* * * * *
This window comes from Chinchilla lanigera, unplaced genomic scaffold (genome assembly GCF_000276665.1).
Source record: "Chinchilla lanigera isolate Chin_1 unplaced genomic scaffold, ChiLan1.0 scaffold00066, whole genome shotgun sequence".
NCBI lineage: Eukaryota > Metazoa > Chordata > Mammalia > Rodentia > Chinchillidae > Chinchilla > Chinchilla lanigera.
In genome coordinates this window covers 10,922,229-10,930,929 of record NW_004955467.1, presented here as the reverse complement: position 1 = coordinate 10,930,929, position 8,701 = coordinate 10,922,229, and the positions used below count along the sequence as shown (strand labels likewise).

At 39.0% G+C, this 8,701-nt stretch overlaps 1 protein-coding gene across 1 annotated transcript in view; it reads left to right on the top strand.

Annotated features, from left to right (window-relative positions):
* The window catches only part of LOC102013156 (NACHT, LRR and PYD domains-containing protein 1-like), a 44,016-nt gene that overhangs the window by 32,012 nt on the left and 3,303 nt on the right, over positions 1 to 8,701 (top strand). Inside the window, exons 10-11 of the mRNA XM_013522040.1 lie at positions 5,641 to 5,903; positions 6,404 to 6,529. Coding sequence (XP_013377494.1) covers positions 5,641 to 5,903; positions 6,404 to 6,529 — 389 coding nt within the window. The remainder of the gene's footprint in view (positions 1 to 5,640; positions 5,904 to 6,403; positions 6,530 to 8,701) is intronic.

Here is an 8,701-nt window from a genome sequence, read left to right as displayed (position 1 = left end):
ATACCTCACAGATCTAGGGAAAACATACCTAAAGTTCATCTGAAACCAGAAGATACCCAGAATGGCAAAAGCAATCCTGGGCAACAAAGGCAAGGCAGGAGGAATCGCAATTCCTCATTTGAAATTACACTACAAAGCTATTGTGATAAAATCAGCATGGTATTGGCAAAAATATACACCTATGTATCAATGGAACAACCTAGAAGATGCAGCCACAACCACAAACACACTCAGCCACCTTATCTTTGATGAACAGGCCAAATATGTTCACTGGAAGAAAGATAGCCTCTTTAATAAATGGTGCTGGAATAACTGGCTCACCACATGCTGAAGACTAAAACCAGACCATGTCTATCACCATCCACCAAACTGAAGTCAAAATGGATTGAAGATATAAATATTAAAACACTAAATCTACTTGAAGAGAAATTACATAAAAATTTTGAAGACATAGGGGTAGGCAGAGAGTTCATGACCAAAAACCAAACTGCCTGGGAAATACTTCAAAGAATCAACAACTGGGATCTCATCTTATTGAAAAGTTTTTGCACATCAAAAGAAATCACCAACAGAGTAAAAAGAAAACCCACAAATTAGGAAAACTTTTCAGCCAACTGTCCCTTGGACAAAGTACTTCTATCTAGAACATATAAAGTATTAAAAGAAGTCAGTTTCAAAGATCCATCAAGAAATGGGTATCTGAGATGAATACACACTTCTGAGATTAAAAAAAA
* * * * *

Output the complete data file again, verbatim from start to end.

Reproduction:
This window comes from Chinchilla lanigera, unplaced genomic scaffold (genome assembly GCF_000276665.1).
Source record: "Chinchilla lanigera isolate Chin_1 unplaced genomic scaffold, ChiLan1.0 scaffold00066, whole genome shotgun sequence".
NCBI lineage: Eukaryota > Metazoa > Chordata > Mammalia > Rodentia > Chinchillidae > Chinchilla > Chinchilla lanigera.
In genome coordinates this window covers 10,922,229-10,930,929 of record NW_004955467.1, presented here as the reverse complement: position 1 = coordinate 10,930,929, position 8,701 = coordinate 10,922,229, and the positions used below count along the sequence as shown (strand labels likewise).

At 39.0% G+C, this 8,701-nt stretch overlaps 1 protein-coding gene across 1 annotated transcript in view; it reads left to right on the top strand.

Annotated features, from left to right (window-relative positions):
* The window catches only part of LOC102013156 (NACHT, LRR and PYD domains-containing protein 1-like), a 44,016-nt gene that overhangs the window by 32,012 nt on the left and 3,303 nt on the right, over positions 1 to 8,701 (top strand). Inside the window, exons 10-11 of the mRNA XM_013522040.1 lie at positions 5,641 to 5,903; positions 6,404 to 6,529. Coding sequence (XP_013377494.1) covers positions 5,641 to 5,903; positions 6,404 to 6,529 — 389 coding nt within the window. The remainder of the gene's footprint in view (positions 1 to 5,640; positions 5,904 to 6,403; positions 6,530 to 8,701) is intronic.

Here is an 8,701-nt window from a genome sequence, read left to right as displayed (position 1 = left end):
ATACCTCACAGATCTAGGGAAAACATACCTAAAGTTCATCTGAAACCAGAAGATACCCAGAATGGCAAAAGCAATCCTGGGCAACAAAGGCAAGGCAGGAGGAATCGCAATTCCTCATTTGAAATTACACTACAAAGCTATTGTGATAAAATCAGCATGGTATTGGCAAAAATATACACCTATGTATCAATGGAACAACCTAGAAGATGCAGCCACAACCACAAACACACTCAGCCACCTTATCTTTGATGAACAGGCCAAATATGTTCACTGGAAGAAAGATAGCCTCTTTAATAAATGGTGCTGGAATAACTGGCTCACCACATGCTGAAGACTAAAACCAGACCATGTCTATCACCATCCACCAAACTGAAGTCAAAATGGATTGAAGATATAAATATTAAAACACTAAATCTACTTGAAGAGAAATTACATAAAAATTTTGAAGACATAGGGGTAGGCAGAGAGTTCATGACCAAAAACCAAACTGCCTGGGAAATACTTCAAAGAATCAACAACTGGGATCTCATCTTATTGAAAAGTTTTTGCACATCAAAAGAAATCACCAACAGAGTAAAAAGAAAACCCACAAATTAGGAAAACTTTTCAGCCAACTGTCCCTTGGACAAAGTACTTCTATCTAGAACATATAAAGTATTAAAAGAAGTCAGTTTCAAAGATCCATCAAGAAATGGGTATCTGAGATGAATACACACTTCTGAGATTAAAAAAAA